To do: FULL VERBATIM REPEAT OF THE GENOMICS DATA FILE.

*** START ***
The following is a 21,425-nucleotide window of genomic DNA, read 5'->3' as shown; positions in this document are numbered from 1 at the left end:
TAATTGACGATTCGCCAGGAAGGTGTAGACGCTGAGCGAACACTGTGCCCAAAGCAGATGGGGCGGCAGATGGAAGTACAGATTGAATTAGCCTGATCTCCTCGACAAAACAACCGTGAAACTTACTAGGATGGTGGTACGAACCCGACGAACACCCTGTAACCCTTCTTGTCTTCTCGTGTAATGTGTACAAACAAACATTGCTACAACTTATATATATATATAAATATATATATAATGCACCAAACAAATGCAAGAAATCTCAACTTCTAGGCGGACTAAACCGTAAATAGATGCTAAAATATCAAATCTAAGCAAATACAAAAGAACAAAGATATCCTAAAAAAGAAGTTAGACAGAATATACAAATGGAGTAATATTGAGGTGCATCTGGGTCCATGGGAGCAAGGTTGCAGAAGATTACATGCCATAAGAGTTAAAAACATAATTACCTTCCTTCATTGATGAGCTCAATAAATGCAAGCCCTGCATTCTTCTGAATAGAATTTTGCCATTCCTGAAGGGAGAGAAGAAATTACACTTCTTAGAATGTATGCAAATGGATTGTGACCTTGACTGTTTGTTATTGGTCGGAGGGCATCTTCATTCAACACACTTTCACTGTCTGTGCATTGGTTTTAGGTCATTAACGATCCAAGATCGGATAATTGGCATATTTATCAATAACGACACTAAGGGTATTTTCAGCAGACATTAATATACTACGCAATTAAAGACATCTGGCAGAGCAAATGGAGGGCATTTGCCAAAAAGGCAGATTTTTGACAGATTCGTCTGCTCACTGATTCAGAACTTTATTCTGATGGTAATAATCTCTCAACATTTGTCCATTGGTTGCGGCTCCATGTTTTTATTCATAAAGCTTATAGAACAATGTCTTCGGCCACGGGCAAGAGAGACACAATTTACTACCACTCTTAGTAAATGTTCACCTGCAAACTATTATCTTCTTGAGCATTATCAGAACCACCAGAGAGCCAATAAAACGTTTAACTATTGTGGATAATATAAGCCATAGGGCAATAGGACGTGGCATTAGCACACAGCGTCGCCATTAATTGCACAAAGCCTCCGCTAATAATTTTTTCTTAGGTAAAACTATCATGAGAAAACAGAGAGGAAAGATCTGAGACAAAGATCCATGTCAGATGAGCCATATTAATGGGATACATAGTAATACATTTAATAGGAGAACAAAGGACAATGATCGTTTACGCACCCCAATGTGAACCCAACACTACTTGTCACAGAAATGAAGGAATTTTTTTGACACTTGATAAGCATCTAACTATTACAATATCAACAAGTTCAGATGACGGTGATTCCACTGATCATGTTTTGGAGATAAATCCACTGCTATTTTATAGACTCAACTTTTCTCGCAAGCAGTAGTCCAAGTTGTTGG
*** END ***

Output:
The following is a 21,425-nucleotide window of genomic DNA, read 5'->3' as shown; positions in this document are numbered from 1 at the left end:
TAATTGACGATTCGCCAGGAAGGTGTAGACGCTGAGCGAACACTGTGCCCAAAGCAGATGGGGCGGCAGATGGAAGTACAGATTGAATTAGCCTGATCTCCTCGACAAAACAACCGTGAAACTTACTAGGATGGTGGTACGAACCCGACGAACACCCTGTAACCCTTCTTGTCTTCTCGTGTAATGTGTACAAACAAACATTGCTACAACTTATATATATATATAAATATATATATAATGCACCAAACAAATGCAAGAAATCTCAACTTCTAGGCGGACTAAACCGTAAATAGATGCTAAAATATCAAATCTAAGCAAATACAAAAGAACAAAGATATCCTAAAAAAGAAGTTAGACAGAATATACAAATGGAGTAATATTGAGGTGCATCTGGGTCCATGGGAGCAAGGTTGCAGAAGATTACATGCCATAAGAGTTAAAAACATAATTACCTTCCTTCATTGATGAGCTCAATAAATGCAAGCCCTGCATTCTTCTGAATAGAATTTTGCCATTCCTGAAGGGAGAGAAGAAATTACACTTCTTAGAATGTATGCAAATGGATTGTGACCTTGACTGTTTGTTATTGGTCGGAGGGCATCTTCATTCAACACACTTTCACTGTCTGTGCATTGGTTTTAGGTCATTAACGATCCAAGATCGGATAATTGGCATATTTATCAATAACGACACTAAGGGTATTTTCAGCAGACATTAATATACTACGCAATTAAAGACATCTGGCAGAGCAAATGGAGGGCATTTGCCAAAAAGGCAGATTTTTGACAGATTCGTCTGCTCACTGATTCAGAACTTTATTCTGATGGTAATAATCTCTCAACATTTGTCCATTGGTTGCGGCTCCATGTTTTTATTCATAAAGCTTATAGAACAATGTCTTCGGCCACGGGCAAGAGAGACACAATTTACTACCACTCTTAGTAAATGTTCACCTGCAAACTATTATCTTCTTGAGCATTATCAGAACCACCAGAGAGCCAATAAAACGTTTAACTATTGTGGATAATATAAGCCATAGGGCAATAGGACGTGGCATTAGCACACAGCGTCGCCATTAATTGCACAAAGCCTCCGCTAATAATTTTTTCTTAGGTAAAACTATCATGAGAAAACAGAGAGGAAAGATCTGAGACAAAGATCCATGTCAGATGAGCCATATTAATGGGATACATAGTAATACATTTAATAGGAGAACAAAGGACAATGATCGTTTACGCACCCCAATGTGAACCCAACACTACTTGTCACAGAAATGAAGGAATTTTTTTGACACTTGATAAGCATCTAACTATTACAATATCAACAAGTTCAGATGACGGTGATTCCACTGATCATGTTTTGGAGATAAATCCACTGCTATTTTATAGACTCAACTTTTCTCGCAAGCAGTAGTCCAAGTTGTTGG